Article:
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May 23, 2014

Metro Transit Fare Increase to be Implemented on July 1

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MonthlyPasses2014SAMPLEThe Bi-State Development Agency Board of Commissioners this morning authorized a Metro transit fare increase that will go into effect on July 1, 2014, the beginning of the new fiscal year.

Metro invited the public to provide feedback online, by phone, by email, by U.S. Mail, or by attending one of three meetings in March and a public hearing in April to learn more about three fare increase options under consideration.

The option most favored by the public was Option 2 which will raise the prices of the MetroLink one-ride fare, as well as the weekly, monthly, and university semester passes. The cost of the one-ride MetroLink fare will increase from $2.25 to $2.50. Weekly passes will increase from $25 to $27; monthly passes from $72 to $78; and the semester pass will go from $150 to $175.

The fare increase will not impact the $2 base MetroBus fare and the 2-Hour Pass/Transfer will remain at $3.00. The cost of the $7.50 Day Pass will not change nor will the current $4 Metro Call‑A‑Ride fare.

Passenger revenue is a critical source of funding for the Metro transit system and supports 22% of the cost to provide transit service.  The remaining 78% is paid by the taxpayer.  Higher costs for fuel, vehicle parts, and medical benefit expenses continue to add to the cost of operating the Metro Transit system.

“The fare increase will generate approximately $2.25 million dollars in passenger revenue for Fiscal Year 2015, which is money essential to sustain current transit operations,” said John Nations, Bi-State Development Agency President & CEO.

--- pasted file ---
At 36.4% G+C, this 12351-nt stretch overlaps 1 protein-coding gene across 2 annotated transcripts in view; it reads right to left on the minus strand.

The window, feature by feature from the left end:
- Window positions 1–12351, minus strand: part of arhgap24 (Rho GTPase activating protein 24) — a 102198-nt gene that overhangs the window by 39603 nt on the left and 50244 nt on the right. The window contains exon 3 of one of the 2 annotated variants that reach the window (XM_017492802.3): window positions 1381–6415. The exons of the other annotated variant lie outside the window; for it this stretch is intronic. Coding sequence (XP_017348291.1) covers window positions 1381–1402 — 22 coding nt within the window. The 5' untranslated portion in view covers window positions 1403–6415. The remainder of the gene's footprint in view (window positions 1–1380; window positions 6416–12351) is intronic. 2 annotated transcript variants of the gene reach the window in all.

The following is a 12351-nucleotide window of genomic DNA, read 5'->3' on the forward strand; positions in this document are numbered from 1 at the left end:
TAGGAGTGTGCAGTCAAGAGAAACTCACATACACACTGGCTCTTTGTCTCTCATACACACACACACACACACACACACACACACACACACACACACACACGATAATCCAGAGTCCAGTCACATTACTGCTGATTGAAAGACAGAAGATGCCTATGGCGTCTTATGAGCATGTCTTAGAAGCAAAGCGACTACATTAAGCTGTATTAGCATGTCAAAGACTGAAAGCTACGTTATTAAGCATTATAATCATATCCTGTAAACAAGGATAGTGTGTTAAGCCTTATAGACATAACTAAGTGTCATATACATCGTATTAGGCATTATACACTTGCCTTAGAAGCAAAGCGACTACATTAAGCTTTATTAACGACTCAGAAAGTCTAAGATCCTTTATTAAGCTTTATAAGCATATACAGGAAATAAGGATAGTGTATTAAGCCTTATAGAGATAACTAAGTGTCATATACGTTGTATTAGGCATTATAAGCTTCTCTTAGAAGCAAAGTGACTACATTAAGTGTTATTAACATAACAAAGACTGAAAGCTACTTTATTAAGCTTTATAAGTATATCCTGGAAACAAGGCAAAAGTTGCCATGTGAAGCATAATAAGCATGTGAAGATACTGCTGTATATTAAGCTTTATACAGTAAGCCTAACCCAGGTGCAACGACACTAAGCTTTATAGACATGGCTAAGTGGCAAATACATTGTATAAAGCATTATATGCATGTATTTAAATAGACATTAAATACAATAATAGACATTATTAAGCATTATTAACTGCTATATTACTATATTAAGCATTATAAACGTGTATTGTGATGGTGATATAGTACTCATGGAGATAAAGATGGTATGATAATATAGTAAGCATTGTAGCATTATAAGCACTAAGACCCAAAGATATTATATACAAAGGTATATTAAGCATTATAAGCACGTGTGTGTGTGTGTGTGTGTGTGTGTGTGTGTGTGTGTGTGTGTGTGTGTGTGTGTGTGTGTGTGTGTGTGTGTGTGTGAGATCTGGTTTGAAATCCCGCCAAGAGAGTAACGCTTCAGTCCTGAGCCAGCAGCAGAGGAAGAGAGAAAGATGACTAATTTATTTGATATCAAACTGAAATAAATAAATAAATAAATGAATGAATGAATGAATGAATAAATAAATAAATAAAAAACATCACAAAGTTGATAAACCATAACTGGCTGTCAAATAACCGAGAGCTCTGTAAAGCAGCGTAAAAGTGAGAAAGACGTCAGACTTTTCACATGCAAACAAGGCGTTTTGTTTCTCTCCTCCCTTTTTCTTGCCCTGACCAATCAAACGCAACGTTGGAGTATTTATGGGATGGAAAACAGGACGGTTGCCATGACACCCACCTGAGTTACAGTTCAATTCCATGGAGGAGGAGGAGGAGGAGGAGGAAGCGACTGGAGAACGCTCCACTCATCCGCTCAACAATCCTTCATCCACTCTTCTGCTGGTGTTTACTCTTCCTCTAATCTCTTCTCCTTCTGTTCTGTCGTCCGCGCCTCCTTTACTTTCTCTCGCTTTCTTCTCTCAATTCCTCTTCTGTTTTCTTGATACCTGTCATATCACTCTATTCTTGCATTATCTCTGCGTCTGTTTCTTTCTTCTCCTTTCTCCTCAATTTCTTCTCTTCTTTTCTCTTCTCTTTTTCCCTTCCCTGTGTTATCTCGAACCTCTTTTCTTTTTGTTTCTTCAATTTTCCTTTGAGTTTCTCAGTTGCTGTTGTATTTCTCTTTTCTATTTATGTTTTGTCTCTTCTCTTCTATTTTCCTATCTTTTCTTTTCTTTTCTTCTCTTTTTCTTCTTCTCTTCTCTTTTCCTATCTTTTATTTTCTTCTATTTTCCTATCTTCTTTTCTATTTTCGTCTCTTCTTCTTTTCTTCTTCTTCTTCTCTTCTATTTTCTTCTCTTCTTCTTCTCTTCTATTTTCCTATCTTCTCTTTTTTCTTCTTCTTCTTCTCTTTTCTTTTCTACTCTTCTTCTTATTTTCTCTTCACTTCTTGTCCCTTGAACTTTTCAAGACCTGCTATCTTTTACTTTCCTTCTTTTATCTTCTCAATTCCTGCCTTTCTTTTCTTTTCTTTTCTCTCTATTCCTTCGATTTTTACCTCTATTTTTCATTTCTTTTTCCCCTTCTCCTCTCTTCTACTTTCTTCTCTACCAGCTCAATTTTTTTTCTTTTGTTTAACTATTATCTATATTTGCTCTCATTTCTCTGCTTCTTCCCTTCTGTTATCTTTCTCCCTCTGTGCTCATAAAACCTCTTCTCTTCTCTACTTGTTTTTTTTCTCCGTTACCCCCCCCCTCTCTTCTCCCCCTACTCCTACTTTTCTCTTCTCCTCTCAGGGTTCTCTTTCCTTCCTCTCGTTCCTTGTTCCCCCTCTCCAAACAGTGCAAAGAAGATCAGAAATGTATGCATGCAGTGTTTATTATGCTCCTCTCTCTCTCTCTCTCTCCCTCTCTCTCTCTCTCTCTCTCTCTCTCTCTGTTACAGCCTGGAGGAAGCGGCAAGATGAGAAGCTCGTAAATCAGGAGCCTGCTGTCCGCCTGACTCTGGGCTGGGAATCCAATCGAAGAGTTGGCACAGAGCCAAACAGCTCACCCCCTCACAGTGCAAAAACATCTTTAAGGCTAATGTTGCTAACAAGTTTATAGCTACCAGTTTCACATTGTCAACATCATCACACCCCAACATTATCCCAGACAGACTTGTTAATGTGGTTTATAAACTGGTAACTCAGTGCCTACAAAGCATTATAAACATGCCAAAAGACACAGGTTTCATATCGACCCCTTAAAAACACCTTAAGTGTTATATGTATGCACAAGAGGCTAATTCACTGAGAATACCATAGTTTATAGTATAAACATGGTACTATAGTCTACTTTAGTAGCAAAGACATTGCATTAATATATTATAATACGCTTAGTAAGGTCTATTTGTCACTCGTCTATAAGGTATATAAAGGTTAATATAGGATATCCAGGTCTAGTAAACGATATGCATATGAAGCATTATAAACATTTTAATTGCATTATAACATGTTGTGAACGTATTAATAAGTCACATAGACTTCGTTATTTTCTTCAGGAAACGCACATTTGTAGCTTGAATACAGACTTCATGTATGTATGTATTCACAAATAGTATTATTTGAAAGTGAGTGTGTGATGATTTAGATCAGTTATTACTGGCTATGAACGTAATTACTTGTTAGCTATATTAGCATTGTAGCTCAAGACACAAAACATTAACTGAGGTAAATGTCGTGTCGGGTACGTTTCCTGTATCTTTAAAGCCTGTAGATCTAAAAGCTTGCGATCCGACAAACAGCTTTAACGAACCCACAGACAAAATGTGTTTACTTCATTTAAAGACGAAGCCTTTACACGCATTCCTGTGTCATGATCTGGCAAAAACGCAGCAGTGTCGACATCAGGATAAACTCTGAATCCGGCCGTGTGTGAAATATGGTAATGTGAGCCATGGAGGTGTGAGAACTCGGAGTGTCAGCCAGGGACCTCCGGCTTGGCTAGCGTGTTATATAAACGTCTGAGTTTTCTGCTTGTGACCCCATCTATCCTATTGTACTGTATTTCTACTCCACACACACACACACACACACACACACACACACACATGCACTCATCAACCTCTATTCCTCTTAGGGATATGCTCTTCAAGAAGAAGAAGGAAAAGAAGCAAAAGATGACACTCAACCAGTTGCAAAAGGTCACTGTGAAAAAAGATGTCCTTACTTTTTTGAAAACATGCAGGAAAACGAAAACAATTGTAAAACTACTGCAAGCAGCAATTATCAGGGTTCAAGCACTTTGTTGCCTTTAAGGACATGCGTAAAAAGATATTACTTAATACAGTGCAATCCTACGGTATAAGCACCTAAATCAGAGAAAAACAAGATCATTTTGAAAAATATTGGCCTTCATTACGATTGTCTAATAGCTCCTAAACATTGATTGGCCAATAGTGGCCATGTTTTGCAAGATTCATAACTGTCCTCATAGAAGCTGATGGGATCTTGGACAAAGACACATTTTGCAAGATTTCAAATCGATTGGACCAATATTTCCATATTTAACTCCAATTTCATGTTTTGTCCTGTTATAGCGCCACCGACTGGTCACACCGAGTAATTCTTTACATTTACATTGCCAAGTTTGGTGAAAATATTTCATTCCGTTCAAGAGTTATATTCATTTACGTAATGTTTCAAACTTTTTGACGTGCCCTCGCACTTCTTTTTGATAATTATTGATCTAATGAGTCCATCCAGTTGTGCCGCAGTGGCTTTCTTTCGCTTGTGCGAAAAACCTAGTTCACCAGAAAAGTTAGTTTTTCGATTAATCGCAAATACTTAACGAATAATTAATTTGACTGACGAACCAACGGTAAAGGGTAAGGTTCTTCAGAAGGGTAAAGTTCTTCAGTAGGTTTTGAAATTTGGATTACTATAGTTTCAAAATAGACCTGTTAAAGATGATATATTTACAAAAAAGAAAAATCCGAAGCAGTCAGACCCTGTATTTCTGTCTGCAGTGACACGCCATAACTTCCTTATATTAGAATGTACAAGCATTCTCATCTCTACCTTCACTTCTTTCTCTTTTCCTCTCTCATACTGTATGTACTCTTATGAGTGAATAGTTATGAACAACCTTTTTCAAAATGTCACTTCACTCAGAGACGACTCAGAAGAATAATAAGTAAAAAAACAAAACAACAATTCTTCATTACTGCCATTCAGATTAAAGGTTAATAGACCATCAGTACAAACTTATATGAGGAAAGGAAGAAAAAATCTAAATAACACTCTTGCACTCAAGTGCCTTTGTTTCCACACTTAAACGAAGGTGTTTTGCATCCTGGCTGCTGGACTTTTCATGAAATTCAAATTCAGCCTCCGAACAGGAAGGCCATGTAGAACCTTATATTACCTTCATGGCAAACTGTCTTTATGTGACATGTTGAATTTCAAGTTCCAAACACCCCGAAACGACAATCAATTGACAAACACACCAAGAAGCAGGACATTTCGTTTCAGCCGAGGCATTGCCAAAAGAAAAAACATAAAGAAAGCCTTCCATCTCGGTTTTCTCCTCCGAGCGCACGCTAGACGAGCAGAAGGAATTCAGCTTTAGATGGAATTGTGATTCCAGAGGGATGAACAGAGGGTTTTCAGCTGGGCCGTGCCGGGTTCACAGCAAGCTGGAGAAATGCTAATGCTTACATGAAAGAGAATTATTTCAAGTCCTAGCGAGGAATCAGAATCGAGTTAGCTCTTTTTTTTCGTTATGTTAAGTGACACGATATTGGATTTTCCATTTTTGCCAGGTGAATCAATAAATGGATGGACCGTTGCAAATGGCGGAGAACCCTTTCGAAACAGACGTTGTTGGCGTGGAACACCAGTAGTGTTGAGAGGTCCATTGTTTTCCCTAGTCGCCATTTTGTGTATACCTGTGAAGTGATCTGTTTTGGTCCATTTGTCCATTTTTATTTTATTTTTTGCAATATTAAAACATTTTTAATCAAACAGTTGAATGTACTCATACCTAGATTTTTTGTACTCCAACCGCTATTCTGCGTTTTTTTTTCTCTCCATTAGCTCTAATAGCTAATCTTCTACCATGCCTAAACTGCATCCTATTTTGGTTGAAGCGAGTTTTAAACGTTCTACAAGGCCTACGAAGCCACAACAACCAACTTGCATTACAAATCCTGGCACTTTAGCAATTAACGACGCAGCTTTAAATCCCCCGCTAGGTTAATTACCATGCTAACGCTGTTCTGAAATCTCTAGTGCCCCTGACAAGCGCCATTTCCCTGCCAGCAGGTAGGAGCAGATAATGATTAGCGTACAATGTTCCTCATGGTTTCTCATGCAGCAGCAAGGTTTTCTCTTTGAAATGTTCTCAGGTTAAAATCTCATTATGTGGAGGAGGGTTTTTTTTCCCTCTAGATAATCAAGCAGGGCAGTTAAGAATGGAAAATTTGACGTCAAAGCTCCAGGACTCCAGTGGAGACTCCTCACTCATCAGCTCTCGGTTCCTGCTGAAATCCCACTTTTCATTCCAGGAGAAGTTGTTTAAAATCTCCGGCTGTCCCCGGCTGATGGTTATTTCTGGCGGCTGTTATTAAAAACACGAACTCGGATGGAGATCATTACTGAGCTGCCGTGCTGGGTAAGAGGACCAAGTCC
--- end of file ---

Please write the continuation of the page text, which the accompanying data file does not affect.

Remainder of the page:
Periodic fare increases were included as a key component of the region’s long range transit plan, Moving Transit Forward. That plan calls for raising fares by a small percentage approximately every two years to address the transit system’s growing capital and operating needs.

Economic Development

5 thoughts on “Metro Transit Fare Increase to be Implemented on July 1”

  1. lakeesha says:

    I hope the public people that ride the bus or metro link get a car cause metro need to go bankruptcy metro link go up on price 4 times a year that is sad for the poor and homeless

    1. MatthewHibbard says:

      Lakeesha, a fare increase is needed to address our system’s growing capital and operating needs. Higher costs for fuel, vehicle parts, and medical benefit expenses continue to add to the cost of operating the Metro transit system.

      1. Philip Gavitt says:

        Also to give your CEO a $75,000 annual pay raise

        1. MatthewHibbard says:

          As the Chief Executive Officer of the Bi-State Development Agency, Nations is responsible for the St. Louis Downtown Airport and surrounding industrial business park, the Gateway Arch Riverboats, the Gateway Arch Revenue Collection Center, the Gateway Arch Transportation system, the Gateway Arch Parking Garage, other riverfront operations and Metro Transit. Together they make up a $287 million organization.

          All these enterprises financially support the Agency from which he is paid. Regarding the Metro transit enterprise specifically: fare increases are necessary to maintain the current level of transit service despite rising costs. The primary contributors to rising transit operations include the cost of materials and maintenance of the transit fleet and other infrastructure, fuel costs and salary and benefits for transit’s 2,100 employees.

          No local taxes or transit fares are used to support any Bi-State Development Agency enterprise other than transit.

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